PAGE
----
The disgraced University of Missouri professor who had lost her job after calling for “some muscle” to get rid of student journalists filming a protest is blaming reverse-racism for her removal from her job.
“This is all about racial politics,” she told the Chronicle. “I’m a white lady. I’m an easy target.”
Last November, Click became an emblem of intolerance on campus after a video of her telling a University of Missouri student to “get out” of the campus quad because he was filming the protest. After he refused, she asked for help to “get this reporter out of here.”
The negative press has battered the university financially, which saw a 19% decline in applications for its graduate schools.
Melissa Click, on her firing: “This is all about racial politics. I’m a white lady. I’m an easy target.” https://t.co/htffSCh7kU
— Chronicle (@chronicle) April 25, 2016
Click contests the way the story has been covered, and said that “Favorite Professor Fights to Support Black Students on Campus in Dangerous Situation” should have been the headline that the newspapers ran.
“Black people love me,” Click said.
Previously, Click had offered an apology for her actions that day, but now she’s defending what she did.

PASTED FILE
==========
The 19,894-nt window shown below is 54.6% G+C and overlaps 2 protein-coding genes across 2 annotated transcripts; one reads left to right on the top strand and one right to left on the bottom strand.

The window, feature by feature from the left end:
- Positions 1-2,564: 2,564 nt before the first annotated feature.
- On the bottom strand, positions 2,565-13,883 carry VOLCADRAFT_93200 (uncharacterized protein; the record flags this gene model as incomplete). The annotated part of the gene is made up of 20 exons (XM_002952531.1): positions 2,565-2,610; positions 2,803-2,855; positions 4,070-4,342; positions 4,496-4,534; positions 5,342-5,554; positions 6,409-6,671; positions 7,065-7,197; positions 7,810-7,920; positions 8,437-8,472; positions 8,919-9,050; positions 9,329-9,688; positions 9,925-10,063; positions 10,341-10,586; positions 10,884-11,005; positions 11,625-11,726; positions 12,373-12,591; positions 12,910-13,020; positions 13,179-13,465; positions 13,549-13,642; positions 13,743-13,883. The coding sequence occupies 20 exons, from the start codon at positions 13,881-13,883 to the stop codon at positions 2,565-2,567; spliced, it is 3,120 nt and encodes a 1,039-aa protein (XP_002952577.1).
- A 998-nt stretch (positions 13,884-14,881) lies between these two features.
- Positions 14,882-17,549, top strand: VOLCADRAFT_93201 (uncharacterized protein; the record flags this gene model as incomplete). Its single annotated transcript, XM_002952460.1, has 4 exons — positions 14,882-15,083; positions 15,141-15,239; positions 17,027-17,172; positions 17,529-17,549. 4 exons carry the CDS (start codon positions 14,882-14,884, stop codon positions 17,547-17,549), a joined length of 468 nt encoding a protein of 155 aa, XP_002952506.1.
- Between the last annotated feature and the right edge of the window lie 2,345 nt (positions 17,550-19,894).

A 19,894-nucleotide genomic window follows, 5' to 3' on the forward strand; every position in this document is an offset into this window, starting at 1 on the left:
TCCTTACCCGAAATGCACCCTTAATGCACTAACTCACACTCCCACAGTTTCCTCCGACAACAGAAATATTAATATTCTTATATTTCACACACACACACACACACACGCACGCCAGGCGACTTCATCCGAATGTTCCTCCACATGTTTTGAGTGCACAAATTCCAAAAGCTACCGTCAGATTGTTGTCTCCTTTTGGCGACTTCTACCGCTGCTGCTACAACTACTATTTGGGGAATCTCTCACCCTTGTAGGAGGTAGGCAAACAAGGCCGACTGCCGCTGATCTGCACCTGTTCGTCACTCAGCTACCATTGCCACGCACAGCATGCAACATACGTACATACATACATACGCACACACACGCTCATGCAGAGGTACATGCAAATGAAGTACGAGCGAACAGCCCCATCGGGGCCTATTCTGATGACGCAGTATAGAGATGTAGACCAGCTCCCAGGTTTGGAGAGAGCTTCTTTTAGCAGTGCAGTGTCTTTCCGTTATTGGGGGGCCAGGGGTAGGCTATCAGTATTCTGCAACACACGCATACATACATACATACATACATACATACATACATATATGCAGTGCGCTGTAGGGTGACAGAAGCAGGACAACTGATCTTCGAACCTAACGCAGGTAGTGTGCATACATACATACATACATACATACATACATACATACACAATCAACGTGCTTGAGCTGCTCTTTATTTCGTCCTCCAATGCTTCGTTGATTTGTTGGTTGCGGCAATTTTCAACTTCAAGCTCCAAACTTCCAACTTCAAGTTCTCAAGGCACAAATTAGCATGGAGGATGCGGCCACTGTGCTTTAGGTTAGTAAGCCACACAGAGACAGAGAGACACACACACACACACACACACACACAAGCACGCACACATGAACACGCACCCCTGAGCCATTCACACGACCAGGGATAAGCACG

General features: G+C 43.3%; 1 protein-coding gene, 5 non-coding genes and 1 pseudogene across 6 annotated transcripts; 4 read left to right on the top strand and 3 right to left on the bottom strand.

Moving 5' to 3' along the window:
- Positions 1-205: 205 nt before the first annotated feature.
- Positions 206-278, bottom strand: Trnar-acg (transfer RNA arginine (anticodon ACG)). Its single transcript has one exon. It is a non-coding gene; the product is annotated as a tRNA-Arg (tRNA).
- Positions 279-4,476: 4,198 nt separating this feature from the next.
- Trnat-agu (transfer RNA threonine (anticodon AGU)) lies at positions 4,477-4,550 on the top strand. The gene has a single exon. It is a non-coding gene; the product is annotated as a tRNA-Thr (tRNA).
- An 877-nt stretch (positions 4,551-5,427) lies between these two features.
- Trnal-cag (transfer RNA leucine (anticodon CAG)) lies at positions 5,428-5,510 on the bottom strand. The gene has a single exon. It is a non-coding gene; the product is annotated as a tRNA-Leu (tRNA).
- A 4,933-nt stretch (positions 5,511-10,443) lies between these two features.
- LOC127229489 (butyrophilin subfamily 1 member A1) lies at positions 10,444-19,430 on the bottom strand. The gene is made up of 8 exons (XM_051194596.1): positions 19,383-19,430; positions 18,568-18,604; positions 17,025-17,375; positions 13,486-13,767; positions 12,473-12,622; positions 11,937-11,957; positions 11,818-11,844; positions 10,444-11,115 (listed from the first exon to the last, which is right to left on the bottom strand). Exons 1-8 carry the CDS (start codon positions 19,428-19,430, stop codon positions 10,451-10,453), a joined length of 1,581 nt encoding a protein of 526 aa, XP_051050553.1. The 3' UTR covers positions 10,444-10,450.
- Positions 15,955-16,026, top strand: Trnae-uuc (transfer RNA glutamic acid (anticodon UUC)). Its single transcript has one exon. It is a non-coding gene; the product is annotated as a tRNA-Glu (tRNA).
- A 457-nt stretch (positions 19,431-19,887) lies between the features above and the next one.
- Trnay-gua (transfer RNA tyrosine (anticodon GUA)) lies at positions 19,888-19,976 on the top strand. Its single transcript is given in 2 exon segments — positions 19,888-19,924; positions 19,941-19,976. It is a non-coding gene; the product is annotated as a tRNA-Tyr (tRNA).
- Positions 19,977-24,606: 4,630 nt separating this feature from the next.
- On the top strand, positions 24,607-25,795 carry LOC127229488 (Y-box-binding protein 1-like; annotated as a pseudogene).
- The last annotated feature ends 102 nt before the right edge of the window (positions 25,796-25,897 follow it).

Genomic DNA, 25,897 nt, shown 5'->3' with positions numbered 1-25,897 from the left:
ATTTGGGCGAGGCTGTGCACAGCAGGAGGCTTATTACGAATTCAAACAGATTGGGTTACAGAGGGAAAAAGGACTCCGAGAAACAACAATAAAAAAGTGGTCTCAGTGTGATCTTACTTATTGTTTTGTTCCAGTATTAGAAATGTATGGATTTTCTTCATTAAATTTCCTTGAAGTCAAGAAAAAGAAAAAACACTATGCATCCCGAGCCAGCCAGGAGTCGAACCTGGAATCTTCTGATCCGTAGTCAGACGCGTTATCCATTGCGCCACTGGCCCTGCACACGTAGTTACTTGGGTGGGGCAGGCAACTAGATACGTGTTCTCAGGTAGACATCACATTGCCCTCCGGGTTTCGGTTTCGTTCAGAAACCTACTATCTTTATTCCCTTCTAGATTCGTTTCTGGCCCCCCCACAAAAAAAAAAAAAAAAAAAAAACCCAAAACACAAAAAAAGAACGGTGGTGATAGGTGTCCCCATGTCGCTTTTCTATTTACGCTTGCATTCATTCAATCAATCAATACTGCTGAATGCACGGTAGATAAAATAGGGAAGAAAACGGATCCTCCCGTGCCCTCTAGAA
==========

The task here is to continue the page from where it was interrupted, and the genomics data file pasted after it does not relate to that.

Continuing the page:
“I have reached out to the journalists involved to offer my sincere apologies and to express regret over my actions,” Click said in a statement from November. “I regret the language and strategies I used, and sincerely apologize to the MU campus community, and journalists at large, for my behavior, and also for the way my actions have shifted attention away from the students’ campaign for justice.”
Click said that the school chancellor had visited the protesters, and that what she did was sanctioned by the university. Click’s husband also defended her behavior, saying that “academia is a place where you can follow your conscience.”
Click was fired from Mizzou in February, after which she has been denied unemployment benefits.